With Jonas Dahlbom, from Luleå, Swedish Lapland
It was with a mixture of intrigue and excitement that I accepted a SweDish Blind Date dinner at my home earlier this month organised by the nice people from Visit Sweden. But before you get the wrong idea - Dr G and four other guests were also present!
If you think of Sweden as the land of meatballs and Gravadlax (as I used to), think again. Sweden is rapidly becoming a major holiday destination, particularly because of its exciting culinary scene with its focus on nature, seasonality and local produce. Swedish Lapland's midnight sun and long winters have inspired a local cuisine that is distinct from the rest of Sweden and, indeed, the world. The hunter-gatherer tradition is at the core of the northern Swedish culture, tracing back to the customs of the indigenous Sami people (who inhabited Lapland for many centuries across what we now know as Sweden, Norway, Finland and Russia).
One of Sweden's leading culinary lights is Jonas Dahlbom, who won the country's national 'Chef of the Year' title in 1996, working in some of the top restaurants in Gothenburg. Some years ago, he moved north to Swedish Lapland, to set up his own restaurant 'Dahlbom på Torget'. There, he creates menus from ingredients found uniquely in this part of Sweden, like cloudberries, Kalix bleak roe and reindeer.
Jonas and his team arrived to wow us with a magnificent dinner showcasing some of the finest produce that Luleå in Swedish Lapland has to offer. He had meticulously prepared the dishes at the Swedish Embassy in London, so not long after he arrived we were ready to kick off.
We started with a canapé of "Kalix bleak roe with creamed Västerbotten cheese, chive gelée and tunnbröd (Swedish Lapland flatbread)". Kalix bleak is a fish from the salmon family, whose roe is harvested from the Bothnian Bay archipelago of the Baltic Sea. I was intrigued to learn that it is often served at royal dinners, and is routinely served at the Nobel prize banquets as 'Caviar of Kalix'. It made a lovely appetiser on flatbread, with piped cheese and chive accompaniments.
The canapé was followed by "Cured char with whipped burnt butter, toasted 'kavring' dark rye bread, cucumber, thyme and allspice". Char is an arctic fish, with a similar colour and texture to salmon, but with smaller fillets. Although prolonged salt-curing of fish was traditionally used to preserve it for an extended period, today it is more often cured briefly to add an interesting flavour and to firm up the texture. Jonas' version was pan-fried, served with rye bread toasted crumbs, deliciously sweet pickled cucumbers, and a nutty whipped burnt butter which went perfectly with this type of dish. I also loved Jonas' presentation with the toasted rye bread crumbs and micro-herbs giving it a delicate and sophisticated appearance.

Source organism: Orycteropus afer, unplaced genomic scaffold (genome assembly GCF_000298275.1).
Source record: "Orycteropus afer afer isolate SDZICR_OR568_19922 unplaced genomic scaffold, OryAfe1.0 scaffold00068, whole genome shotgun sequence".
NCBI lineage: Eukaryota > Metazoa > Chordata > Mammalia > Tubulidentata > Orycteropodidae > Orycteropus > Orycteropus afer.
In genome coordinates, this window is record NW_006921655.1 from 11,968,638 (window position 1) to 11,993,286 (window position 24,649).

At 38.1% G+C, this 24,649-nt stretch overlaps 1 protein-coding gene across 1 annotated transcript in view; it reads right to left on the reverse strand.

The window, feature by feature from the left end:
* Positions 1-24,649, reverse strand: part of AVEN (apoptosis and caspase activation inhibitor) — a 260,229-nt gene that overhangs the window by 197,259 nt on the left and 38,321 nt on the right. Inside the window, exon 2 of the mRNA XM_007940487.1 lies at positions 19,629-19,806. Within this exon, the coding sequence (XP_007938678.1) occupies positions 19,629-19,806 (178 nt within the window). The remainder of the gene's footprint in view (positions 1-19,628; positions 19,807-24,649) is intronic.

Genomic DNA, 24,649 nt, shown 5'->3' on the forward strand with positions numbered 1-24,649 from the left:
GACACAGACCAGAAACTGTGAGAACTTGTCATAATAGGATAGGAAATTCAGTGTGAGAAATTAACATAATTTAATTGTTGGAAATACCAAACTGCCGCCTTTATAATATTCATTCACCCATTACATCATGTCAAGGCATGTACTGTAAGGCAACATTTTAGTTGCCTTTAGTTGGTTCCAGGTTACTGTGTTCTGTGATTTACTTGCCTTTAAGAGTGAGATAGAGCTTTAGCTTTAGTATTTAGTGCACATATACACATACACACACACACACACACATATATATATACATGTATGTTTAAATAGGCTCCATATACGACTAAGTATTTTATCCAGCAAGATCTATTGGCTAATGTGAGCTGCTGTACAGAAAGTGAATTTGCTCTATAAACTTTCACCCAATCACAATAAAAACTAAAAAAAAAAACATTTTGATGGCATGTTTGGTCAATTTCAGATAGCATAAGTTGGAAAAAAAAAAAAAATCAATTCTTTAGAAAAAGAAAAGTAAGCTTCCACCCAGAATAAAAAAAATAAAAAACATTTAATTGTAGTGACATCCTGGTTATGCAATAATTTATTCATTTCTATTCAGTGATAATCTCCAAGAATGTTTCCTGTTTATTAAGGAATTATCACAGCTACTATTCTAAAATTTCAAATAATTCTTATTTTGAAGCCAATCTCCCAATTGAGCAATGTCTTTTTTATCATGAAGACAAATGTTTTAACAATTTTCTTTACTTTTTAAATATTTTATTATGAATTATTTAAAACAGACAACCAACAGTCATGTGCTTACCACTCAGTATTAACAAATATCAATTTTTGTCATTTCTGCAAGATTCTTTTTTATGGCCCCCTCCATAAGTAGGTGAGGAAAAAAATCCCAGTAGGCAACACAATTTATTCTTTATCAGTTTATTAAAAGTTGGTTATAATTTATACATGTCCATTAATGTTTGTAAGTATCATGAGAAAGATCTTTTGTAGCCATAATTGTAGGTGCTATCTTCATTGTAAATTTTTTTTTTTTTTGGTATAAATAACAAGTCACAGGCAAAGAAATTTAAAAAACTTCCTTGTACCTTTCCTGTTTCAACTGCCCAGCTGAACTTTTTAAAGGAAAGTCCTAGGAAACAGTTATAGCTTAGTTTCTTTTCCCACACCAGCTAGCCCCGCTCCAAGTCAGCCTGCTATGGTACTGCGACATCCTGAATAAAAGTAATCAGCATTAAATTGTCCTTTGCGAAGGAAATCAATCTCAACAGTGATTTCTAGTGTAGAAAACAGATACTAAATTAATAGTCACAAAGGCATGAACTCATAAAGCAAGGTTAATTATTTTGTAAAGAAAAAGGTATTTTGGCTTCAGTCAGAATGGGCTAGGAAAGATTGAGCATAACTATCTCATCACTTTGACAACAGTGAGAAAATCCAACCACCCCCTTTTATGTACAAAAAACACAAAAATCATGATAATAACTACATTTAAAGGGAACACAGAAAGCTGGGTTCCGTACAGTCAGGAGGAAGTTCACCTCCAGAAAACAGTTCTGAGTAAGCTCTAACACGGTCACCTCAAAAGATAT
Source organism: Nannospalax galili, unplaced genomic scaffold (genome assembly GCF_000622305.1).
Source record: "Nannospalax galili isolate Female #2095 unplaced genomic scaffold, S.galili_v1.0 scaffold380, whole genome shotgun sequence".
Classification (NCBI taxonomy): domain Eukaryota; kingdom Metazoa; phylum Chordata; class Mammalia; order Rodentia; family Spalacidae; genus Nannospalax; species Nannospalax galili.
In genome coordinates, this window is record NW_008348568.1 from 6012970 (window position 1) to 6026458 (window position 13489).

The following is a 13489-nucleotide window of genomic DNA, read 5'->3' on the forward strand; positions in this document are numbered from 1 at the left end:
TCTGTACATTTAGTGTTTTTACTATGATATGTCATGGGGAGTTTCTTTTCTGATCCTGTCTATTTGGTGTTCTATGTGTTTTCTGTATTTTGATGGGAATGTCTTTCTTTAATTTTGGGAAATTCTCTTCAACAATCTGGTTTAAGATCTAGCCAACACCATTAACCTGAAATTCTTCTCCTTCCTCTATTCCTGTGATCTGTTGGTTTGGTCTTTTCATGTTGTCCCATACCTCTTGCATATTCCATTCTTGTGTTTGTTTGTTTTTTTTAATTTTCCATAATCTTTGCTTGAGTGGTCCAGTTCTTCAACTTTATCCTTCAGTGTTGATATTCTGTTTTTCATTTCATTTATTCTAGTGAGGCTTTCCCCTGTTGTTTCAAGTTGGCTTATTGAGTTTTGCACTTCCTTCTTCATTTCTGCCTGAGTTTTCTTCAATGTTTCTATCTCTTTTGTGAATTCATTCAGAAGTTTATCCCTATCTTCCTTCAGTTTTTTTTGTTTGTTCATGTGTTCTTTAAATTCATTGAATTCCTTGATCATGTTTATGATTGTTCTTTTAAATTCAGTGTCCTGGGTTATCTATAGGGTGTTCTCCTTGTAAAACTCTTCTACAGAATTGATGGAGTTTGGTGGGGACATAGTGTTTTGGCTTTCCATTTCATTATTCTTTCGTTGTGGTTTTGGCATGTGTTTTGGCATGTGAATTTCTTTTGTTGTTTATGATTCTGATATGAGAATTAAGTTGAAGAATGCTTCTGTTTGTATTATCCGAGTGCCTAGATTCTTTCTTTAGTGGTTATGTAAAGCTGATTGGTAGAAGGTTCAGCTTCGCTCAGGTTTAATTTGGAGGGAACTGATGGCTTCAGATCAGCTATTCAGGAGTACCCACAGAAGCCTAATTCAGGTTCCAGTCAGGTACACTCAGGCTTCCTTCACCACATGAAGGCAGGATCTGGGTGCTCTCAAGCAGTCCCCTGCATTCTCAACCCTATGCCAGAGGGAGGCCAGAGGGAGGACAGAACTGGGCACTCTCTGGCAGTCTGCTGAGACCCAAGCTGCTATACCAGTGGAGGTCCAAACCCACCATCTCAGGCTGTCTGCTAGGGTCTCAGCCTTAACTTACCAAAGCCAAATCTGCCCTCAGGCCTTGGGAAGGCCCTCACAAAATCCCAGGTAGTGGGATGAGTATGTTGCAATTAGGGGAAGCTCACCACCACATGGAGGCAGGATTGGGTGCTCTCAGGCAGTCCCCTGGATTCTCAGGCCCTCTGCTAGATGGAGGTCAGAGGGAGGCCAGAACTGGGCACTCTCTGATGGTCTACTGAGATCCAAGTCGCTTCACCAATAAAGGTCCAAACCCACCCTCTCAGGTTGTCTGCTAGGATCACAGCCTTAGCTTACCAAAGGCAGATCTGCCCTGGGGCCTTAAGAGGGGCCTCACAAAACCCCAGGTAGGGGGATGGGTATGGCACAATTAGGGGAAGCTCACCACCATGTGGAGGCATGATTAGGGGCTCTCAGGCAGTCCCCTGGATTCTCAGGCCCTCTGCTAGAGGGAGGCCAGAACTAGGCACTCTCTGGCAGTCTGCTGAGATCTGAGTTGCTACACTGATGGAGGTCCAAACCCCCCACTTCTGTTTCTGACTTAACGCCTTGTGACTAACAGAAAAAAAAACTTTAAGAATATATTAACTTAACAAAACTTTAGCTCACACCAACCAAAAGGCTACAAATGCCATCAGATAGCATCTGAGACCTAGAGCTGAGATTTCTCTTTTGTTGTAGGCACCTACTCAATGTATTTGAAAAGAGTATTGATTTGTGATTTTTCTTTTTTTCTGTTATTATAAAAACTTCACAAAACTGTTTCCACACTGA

For main course, Jonas served us "Smoked reindeer heart with beetroot, smoked mushroom and herb infused oil, onions and dill". I can't say I've ever eaten any part of a reindeer before, let alone the heart. I was intrigued by this dish and very pleasantly surprised; it reminded me an Italian Bresaola but with a denser texture. Reindeer heart, a traditional part of the Sami diet, was delicious, firm and meaty and well accompanied by the paper-thin slices of beetroot, onions and dill.
As a cheese course, we had "Extra mature Himmelsraften (unpasteurised cows milk cheese) with creamed bitter almonds, cloudberries and roasted almonds". Himmelsraften is a washed hard cheese from Jämtland, somewhat reminiscent of the lovely Comte. It was served with cloudberries - amber coloured fruit similar to raspberries in flavour. Able to survive temperatures as low as -40°C, they are native to Nordic countries and Russia, and were an unusual but pleasing partner to the cheese.
For dessert, Jonas' "Frozen chocolate with warm crowberries and sea buckthorn petit fours, sea buckthorn meringue and caramel nut brittle" was the pièce-de-resistance of this lovely meal. This was a very fine dessert, again combining a number of Arctic ingredients including crowberries, from a small evergreen shrub resistant to subarctic climates, and part of the traditional Sami diet. Sea buckthorn is a shrub resistant to salty conditions in both air and soil, so can grow near the sea. Its berries are difficult to harvest because thorns are hidden among the clusters, and they taste bitter and acidic unless cooked, but the plucky Sami people are clearly very persistent, and manage to make some delicious dishes using this unlikely berry. It made a very fine conclusion to the meal.
Jonas brought a selection of Swedish beers, and a powerful 38% alcohol distilled spirit made from White Birch sap, known as Sav Snaps, which we downed in one at Jonas' recommendation, chilled to -20°C. Bracing stuff.
My guests and I thoroughly enjoyed this exploration of the flavours and ingredients of Swedish Lapland with a very accomplished chef to guide us. It certainly opened my eyes to some of the interesting cooking techniques and unusual ingredients native to this part of the world. I am very much hoping to follow up with a visit to Sweden, and Luleå in particular, as soon as I get the chance.
Many thanks to VisitLuleå, VisitSweden, the Swedish Embassy in London, and Jonas Dahlbom and his team for a special and very educational evening.